Join the Keller Center and the Department of Computer Science for a panel discussion on patenting software moderated by Jennifer Rexford, Gordon Y.S. Wu Professor of Engineering and Chair of the Computer Science Department.
Many companies build software that is an integral part of their business. Software may be the company’s product or an enabling technology for design and development of the product and, as such, may embody the company’s intellectual property.
In this presentation and the panel discussion that follows, we will discuss how such intellectual property (IP) can be protected through patenting and other IP tools. After a general overview of patents, we will discuss which aspects of software technology may be patented, challenges to patenting software, and when there is business value in doing so. We will also touch on additional topics including other IP tools (e.g., copyright and trade secrets), IP strategy for start-ups, and enforcement.
Join us in welcoming panelists Dan Rudoy, Elisabeth Hunt, and Nicole Amar from Wolf Greenfield Intellectual Property Law. The panel discussion will be moderated by Jennifer Rexford, Gordon Y.S. Wu Professor of Engineering and Chair of the Computer Science Department.
Dan Rudoy, Shareholder, Electrical & Computer Technologies Practice, focuses his practice on patent prosecution in the areas of artificial intelligence, speech and image processing, industrial automation, Internet of Things (IoT), robotics, cybersecurity, autonomous devices, software, medical devices, computer security, networking, radar systems, and electronics. Dan earned his BA in Mathematics, BS in Computer Science and Engineering and MS in Computer and Information Science from University of Pennsylvania. He earned his PhD in Electrical Engineering from Harvard University and JD from Suffolk University Law School.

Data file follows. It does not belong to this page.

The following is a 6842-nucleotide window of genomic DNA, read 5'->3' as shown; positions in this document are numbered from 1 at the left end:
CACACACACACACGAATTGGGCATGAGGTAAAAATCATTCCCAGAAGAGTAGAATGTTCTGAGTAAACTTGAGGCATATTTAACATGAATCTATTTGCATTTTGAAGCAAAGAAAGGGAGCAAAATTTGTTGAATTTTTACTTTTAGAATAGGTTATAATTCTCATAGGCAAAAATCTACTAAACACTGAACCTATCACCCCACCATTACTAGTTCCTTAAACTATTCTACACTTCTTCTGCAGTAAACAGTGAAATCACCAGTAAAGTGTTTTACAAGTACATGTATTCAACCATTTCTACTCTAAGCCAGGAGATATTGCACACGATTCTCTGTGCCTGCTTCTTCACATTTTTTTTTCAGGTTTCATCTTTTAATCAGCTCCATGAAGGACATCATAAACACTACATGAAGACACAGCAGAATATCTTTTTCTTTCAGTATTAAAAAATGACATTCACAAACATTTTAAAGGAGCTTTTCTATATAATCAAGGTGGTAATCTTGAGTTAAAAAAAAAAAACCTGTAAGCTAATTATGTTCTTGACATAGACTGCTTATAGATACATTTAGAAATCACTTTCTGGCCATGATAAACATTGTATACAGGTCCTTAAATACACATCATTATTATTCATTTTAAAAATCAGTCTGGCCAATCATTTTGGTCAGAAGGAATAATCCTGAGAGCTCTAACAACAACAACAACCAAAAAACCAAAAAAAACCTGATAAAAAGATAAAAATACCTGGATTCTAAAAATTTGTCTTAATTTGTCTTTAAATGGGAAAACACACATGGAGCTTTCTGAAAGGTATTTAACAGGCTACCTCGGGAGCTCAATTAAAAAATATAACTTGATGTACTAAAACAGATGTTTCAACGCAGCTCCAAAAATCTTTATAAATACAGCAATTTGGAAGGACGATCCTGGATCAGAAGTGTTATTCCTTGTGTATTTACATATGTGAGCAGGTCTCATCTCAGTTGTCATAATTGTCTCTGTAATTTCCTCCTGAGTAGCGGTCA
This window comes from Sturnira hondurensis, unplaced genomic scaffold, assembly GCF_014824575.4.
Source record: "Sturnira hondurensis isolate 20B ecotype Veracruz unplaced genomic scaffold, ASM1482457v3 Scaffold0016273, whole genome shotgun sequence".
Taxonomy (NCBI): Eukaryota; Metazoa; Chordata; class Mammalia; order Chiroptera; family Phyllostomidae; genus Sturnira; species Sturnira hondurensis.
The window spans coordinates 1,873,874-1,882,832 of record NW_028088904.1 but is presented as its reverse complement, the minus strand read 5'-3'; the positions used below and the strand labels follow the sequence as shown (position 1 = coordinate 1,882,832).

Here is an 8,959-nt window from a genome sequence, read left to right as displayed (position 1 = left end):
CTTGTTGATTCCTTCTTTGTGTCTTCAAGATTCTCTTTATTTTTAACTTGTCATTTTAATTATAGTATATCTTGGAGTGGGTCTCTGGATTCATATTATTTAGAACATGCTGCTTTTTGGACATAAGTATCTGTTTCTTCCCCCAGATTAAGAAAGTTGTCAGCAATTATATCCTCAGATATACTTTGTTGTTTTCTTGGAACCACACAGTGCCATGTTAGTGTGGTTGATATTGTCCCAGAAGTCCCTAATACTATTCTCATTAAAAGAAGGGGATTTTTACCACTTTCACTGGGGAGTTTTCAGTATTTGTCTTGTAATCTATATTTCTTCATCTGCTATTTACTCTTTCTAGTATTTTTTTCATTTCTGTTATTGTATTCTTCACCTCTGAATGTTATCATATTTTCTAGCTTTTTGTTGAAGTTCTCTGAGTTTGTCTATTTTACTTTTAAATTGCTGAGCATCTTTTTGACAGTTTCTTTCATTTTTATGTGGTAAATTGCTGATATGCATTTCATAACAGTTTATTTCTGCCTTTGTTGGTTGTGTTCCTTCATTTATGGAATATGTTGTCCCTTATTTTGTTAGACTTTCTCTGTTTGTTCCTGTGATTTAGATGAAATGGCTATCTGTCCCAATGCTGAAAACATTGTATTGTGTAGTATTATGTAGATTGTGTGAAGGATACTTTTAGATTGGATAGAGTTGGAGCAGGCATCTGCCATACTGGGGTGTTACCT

Elisabeth Hunt, Shareholder, Electrical & Computer Technologies Practice, represents clients primarily in post-grant contested matters. Her technical experience spans a wide range of electrical and computer technologies, including speech technology, language understanding, machine learning, 3D printing, media technology, accessibility technology, social networking, gaming, financial transactions, data storage and recovery, signal processing, software, and electronics. Elisabeth earned her BS in Electrical Engineering from Princeton University, MS and PhD in Electrical Engineering and Computer Science from Massachusetts Institute of Technology and JD from Suffolk University Law.
Nicole Amar, Associate, Mechanical Technologies Practice, focuses her practice on patent counseling, preparation, and prosecution in the mechanical space. She has experience representing clients in a wide range of technologies, including medical devices, 3D printing, electronics, and consumer products. Nicole also has experience litigating intellectual property matters before US District Courts and the International Trade Commission. Nicole earned her BS and MA in Biomedical Engineering from Worcester Polytechnic Institute and JD from Boston College Law School.
Who can attend?
Open to graduate students, undergraduates, postdocs, research scholars, faculty, staff, and alumni.
Registration is required.